Jeff Halper is the head of the Israeli Committee Against House Demolitions. He is the author of An Israeli in Palestine. He lives in Gaza.
You recently took part in the Free Gaza movement and successfully reached Gaza by boat with others activists, journalists and human rights workers from around the globe. How did you get involved in such an initiative and why was it important for you to take part?
As an Israeli and the head of an Israeli peace organization (ICAHD – The Israeli Committee Against House Demolitions), I was asked by the Free Gaza Movement organizers to take part in their action to Break the Siege of Gaza by sailing two boats from Cyprus to Gaza City port. I agreed because this was a non-violent political action; breaking the siege and by implication highlighting Israel’s responsibility for it (which it tries to shrug) fit into ICAHD’s mission, to end the Israeli Occupation completely. Had this been defined as a humanitarian mission I would not have participated, since the so-called “humanitarian crisis” in Gaza is not the result of some natural calamity, but of a deliberate policy of Israel – plus the US, Europe and Japan, it must be said, and aided by Egypt – to break the will of the Palestinians to resist and to replace the democratically elected government of Hamas by a collaborationist regime more amenable to Israeli control.
What was the goal of this initiative and has it been reached?
The goal of this initiative, as I mentioned, was to break the Israeli and international siege on Gaza – although we were careful not to disconnect Gaza from the wider Israeli Occupation of the West Bank and East Jerusalem, of which it is a part. In an important sense we succeeded. One successful action gives tremendous hope and encouragement to the people the world over that civil society initiatives can shame governments to relent and even change policy, as well as express solidarity with oppressed people. But in order to genuinely break the siege, regular boat traffic must be established. In that we have partially succeeded. So far five FGM boats have reached Gaza (the last one on December 9th, as I write this), although a Libyan ship was turned away and a boat of Palestinian-Israeli parliament members was prevented from sailing. I am in the midst of a campaign, with European supporters, to organize maritime trade unions in ports around the Mediterranean to express solidarity with Gaza, which hadn’t seen a foreign vessel in 40 years before ours arrived. One of our goals is that on appointed day in the spring or summer one or more boats will depart to Gaza from every port on the Mediterranean. Imagine what a scene, what a gesture of solidarity and resistance that would be!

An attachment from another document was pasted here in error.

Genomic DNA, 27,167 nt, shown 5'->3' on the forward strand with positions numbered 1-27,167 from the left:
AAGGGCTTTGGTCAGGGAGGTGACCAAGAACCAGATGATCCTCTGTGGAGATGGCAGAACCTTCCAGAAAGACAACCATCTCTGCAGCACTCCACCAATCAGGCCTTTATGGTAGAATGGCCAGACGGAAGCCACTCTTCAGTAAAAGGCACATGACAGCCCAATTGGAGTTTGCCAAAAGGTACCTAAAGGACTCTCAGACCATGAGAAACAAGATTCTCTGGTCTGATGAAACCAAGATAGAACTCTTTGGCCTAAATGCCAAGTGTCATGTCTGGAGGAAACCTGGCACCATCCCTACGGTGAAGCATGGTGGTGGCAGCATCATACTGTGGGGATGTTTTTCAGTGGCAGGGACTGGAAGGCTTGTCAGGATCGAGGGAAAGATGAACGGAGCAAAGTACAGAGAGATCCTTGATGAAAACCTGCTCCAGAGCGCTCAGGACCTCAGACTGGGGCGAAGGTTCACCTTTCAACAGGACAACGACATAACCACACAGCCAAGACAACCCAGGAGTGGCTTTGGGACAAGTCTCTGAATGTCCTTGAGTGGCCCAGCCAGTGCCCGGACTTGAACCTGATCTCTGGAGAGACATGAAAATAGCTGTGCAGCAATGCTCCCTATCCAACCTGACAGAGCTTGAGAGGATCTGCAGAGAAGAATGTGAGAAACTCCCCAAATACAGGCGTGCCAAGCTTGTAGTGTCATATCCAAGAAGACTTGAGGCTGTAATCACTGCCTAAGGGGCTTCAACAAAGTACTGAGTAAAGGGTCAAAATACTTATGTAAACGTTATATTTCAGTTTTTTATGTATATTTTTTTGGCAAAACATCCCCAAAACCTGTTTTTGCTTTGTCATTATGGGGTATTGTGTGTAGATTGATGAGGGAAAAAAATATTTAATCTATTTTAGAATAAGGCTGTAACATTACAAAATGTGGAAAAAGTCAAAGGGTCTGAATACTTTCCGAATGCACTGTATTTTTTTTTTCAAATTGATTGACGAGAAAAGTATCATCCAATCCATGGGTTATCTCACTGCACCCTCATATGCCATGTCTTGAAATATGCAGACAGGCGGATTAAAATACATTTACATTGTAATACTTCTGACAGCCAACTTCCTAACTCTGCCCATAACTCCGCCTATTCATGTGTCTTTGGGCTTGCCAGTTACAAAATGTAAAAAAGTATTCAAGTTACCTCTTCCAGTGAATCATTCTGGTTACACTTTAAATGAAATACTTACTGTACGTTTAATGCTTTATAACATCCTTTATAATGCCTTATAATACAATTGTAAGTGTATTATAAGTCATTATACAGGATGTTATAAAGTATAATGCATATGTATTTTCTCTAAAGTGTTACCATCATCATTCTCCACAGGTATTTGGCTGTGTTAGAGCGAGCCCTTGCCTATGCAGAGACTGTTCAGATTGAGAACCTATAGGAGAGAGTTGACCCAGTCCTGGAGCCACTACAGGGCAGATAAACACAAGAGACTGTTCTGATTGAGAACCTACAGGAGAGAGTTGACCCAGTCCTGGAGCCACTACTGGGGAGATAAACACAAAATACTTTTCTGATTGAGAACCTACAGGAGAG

As an Israeli Jew, what type of welcome did you get from the Gazans? Did you meet anyone from Hamas?
We all received a tremendous welcome from the Palestinian Gazans – 40,000 came out to greet us as we entered the port! As, unfortunately, the only Israeli Jew (two more have since sailed to Gaza), I was sought out by Gazans who wanted to communicate with me – in Hebrew – how much they yearned for a just peace in which all the inhabitants of the country could live together in peace. I was struck by how non-political their discourse was. No accusations, no political programs, just a deep desire to get beyond this superfluous conflict to a life good for everyone. This, it seems to me, is a solid foundation upon which a just peace can be built.
I was invited for dinner with Ismail Haniyeh, the Palestinian Prime Minister from the Hamas party, together with the rest of our group. I decided not to attend so as not to deflect the public discussion, especially in Israel, from our action’s main focus, breaking the siege, to side issues such as the connection of the Israeli peace camp to Hamas. This is just what the Israeli authorities would have wanted: a discussion over my attending a Hamas dinner instead of over its own responsibility for Palestinian suffering and oppression. I refused to play into their hands. Nonetheless, I am proud to note that I received Palestinian citizenship, including a passport, from the Palestinian government.